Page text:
Sometimes when traveling we inadvertently wind up in the right place at the right time to experience something extraordinary. While in Delaware this weekend just such a “happystance” occurs. We are dining at the home of Captain Morgan and Rufus (always an extraordinary experience in itself) when Rufus informs me that NASA plans to launch a rocket from Wallops Island at 7:30am the next morning.
A pre-dawn hour and a half drive down the Cape after partying late with the Morgans is out of the question. Instead we resolve to abandon our warm cocoon in time to stumble out of the RV in the morning at 7:25am. We hope to at least see the rocket as it zooms over our heads on its journey to the International Space Station.
Our plans progress nicely as we awaken in time to monitor NASA’s live launch feed on my phone while still snuggling in our warm bed. With a minute or two to spare, we bundle up and burst out of the RV door searching the sky for a rocket. But at T-1.5 and counting, a small plane wanders into the restricted airspace around Wallops Island. The launch is scrubbed. We return immediately to our toasty abode.
With the safe zone violated, the rocket remains stoically on the pad. The launch is rescheduled for Sunday giving us plenty of time to gather cold weather gear and blankets for a trip down to see it. After a couple of preparatory naps on Saturday afternoon, we set our alarms for 4am.
Arriving one hour before the launch, we are light-wanded right into the dark parking area at Wallops Island Visitor Center. We hike with blankets and chairs in hand to a “fair” spot for the launch. There is no traffic jam, the bleachers are empty and the crowd is light (probably inside the visitor center trying to stay warm). Guess we did not really have to be here 3 hours before the launch (see launch viewing instructions). Glad we ignored that advice! According to the murmurs of gossip wafting around us at the launch viewing site, the rescheduled launch is more lightly attended than the original one. Lucky us!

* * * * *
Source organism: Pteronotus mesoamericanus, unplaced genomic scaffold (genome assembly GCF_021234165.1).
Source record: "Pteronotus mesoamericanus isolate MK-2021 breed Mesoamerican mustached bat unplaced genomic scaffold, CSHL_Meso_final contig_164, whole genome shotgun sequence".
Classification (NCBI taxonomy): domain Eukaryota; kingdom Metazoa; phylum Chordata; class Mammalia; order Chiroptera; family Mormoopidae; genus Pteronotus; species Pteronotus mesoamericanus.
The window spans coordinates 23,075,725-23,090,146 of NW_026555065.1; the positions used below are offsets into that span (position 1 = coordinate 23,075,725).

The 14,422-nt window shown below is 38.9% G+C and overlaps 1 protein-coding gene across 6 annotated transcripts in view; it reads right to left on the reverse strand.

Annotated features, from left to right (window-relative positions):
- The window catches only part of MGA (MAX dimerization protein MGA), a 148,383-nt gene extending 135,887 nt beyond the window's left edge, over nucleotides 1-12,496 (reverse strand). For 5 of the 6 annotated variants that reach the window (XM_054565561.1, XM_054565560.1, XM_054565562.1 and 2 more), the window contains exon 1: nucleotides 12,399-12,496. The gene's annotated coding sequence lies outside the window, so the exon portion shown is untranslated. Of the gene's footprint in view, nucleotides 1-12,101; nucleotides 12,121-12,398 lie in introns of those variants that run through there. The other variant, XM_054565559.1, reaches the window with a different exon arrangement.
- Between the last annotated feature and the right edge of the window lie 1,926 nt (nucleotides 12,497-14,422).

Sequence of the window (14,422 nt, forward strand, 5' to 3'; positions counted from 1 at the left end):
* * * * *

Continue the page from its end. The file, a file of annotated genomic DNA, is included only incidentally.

The launch site is so far away from the viewing area that I have no equipment capable of capturing a clear picture or video of the rocket. We can only see the rocket clearly with our binoculars. I attempt to stabalize my tripod in the spongy marsh. Then I hurl invectives at my camera which is determined to focus on nearby seagrass rather than the teeny rocket way off in the distance. Losing both contests, I surrender to imperfection.
In spite of the blurriness of our video and photos, I want to share this experience. So I compile a video using the footage that Storm got with his phone. Then I dig through our archives to find the sound recording and crisp launch photos we took when our WONDERFUL friend Kim arranged for us to be VIP guests at a shuttle launch.
We are about 4 miles from the Wallops Island rocket. We were only 2-3 miles from the shuttle launch. This is a huge difference in distance and size of rocketry! Compare the two launches in the video below. Especially note how very long it takes the sound to reach us from the tiny rocket at Wallops Island. We were much closer to the ginormous shuttle and once they lit the burners on it, the ground shaking noise boomed across the sound washing over us before the shuttle even left the ground.